I’m eagerly awaiting my copy of Smith’s complete collection of Elegiac Sonnets.  I am also tempted to try one of her novels.  If anyone has read any of her novels, please let me know which one(s) you would recommend.

 

 

 

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Sappho Fragment 16

Sappho Fragment 16 (translation is my own):

Some men say that the best thing on this black earth is
a column of horses, others say it is an army of foot
soldiers, and still others say it is a fleet of ships.
But I say that the Best thing on this black
earth is to love someone. It is wholly easy to make this
idea understandable to everyone. For Helen, surpassing
all others in beauty, chose for herself the best man—
he who destroyed all the Majesty of Troy—and she made that
choice without consideration of her child or her beloved parents,
but she was swayed by Love and carried this love far away.
It always seems like a female trait to turn away or to
be light in one’s thoughts. And so now you do not
remember Anaktoria, or so it seems; she whose lovely steps and
whose bright radiance in her face you would like to behold
more than the armies or the hoplites of Lydia. We know that it
is not possible for men on this earth to be completely happy;
We must, however, pray to hold onto our shared memories rather
than to completely forget those experiences.

I have immersed myself in this beautiful and, at times, maddening Ancient Greek fragment for the last two days. I used the longer version of the Ancient Greek text with the last few lines, in particular, reconstructed. I realize this isn’t the standard version with which most are familiar. I see in this poem a stark contrast between male and female, which begins in the first three lines with a primael. Men choose war—cavalries, armies and ships, but women choose love. The best example of this is Helen—she chooses Love in the form of Paris, because, to her,  he is the best (aristov).

As the poem concludes, Sappho turns to Anaktoria who left her (some speculate to marry). Sappho, unlike Helen, doesn’t have a choice. But as memory fades the one option for her is to remember their shared experiences. Her beloved, no longer present, can quickly become a case of “out of sight, out of mind”; the poet must make a conscience choice to remember their time together. But as her memories fade and her lover is no longer present, she can just as easily choose to let her go.

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Go, litel bok: Lives of the Poets by Michael Schmidt

With Lives of the Poets, Michael Schmidt takes up the daunting task of tracing the history of English poetry from the Middle Ages to the present. His engaging style of writing has immediately drawn me into this wonderful book. He writes:

Poems swim free of their age, but it’s hard to think of a single poem that swims entirely free of its medium, not just language but language used in the particular ways that are poetry. Even the most parthenogenetic-seeming poem has a pedigree. The poet may not know precisely a line’s or a stanza’s parents; indeed may not be interested in finding out. Yet as readers of poetry we can come to know more about a poem than the poet does and know it more fully.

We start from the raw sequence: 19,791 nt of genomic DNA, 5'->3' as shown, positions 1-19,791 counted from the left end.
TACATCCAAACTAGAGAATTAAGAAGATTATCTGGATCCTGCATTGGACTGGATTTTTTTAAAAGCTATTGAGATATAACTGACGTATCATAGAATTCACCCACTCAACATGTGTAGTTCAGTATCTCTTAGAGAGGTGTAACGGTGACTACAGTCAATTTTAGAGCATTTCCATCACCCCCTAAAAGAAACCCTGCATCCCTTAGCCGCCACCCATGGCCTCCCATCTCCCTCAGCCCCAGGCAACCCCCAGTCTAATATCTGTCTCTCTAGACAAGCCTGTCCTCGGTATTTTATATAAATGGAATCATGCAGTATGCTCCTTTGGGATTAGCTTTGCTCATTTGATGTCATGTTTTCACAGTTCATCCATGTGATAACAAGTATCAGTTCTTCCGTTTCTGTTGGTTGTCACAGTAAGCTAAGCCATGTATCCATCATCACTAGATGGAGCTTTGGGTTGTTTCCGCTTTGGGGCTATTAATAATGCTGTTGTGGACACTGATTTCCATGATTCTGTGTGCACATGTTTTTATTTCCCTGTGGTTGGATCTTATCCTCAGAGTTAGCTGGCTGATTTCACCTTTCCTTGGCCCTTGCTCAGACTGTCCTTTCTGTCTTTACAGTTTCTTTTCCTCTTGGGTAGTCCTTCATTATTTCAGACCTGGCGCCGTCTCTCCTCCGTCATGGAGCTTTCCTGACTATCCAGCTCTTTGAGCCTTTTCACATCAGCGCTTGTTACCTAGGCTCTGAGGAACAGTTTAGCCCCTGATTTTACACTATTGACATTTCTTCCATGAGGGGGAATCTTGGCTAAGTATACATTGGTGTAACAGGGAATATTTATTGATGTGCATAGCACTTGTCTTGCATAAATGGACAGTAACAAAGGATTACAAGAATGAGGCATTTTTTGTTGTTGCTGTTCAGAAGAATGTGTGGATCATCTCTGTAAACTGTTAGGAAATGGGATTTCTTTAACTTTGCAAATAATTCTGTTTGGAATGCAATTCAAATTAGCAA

Schmidt’s point about pedigree and influence was proven for me almost immediately in his book with the chapter on Chaucer. The early English poets of the fourteenth century were struggling to break free from the literary supremacy of both Latin and French but, by including the introduction to Chaucer’s Troilus and Criseyde, Schmidt shows that although he chooses to write in English, Chaucer’s Latin ancestors are never far from his mind:

Go, litel bok, go, litel myn tragedye,
Ther God thi makere yet, or that he dye,
So sende might to make it som comedye!
But litel book, so making thow n’envie,
But subgit be to alle poesye;
And kis the steppes, where as thow seest pace
Virgile, Ovide, Omer, Lucan, and Stace.

The references to Ancient Epic authors is quite obvious, but there is also a hidden allusion in these lines to Catullus that Schmidt doesn’t mention. Catullus was not widely read in this period, but the discovery of his manuscript in 1300 does make it slightly possible that Chaucer know about Catullus’s own libellum (little book) and his introductory poem which is also self-deprecating. In Carmen 1, Catullus begins his collection of poetry(translation is my own):

To whom should I dedicate my new, charming, little book
that I just polished with my dry pumice stone? To you,
Cornelius, you who used to think that my petty scribblings
were actually worth something.

I’ve always suspected that Catullus knows the worth of his talent and that this modesty in the dedication is feigned. Schmidt’s discussion of Chaucer has me wondering the same thing about the English author and his “litel bok.”

I took a British Literature course which was required when I was in high school and I credit this course with making me the reader I have become as far as classic literature is concerned. The first work we read in the class was Chaucer’s Canterbury Tales which captivated my 16-year-old attention. I haven’t read Chaucer, unfortunately, since I was a teenager, and a pleasant side effect of Schmidt’s book is the rediscovery of old favorites. My plan is to read Chaucer’s Troilus and Criseyde as well as Gower’s Confessio Amantis from the same time period.

Last week when I translated Catullus Carmen 1 with my Latin students, I also read to them Chaucer’s lines from Troilus and Criseyde. Not a single student knew who Chaucer was; British Literature is not a required course. So sad…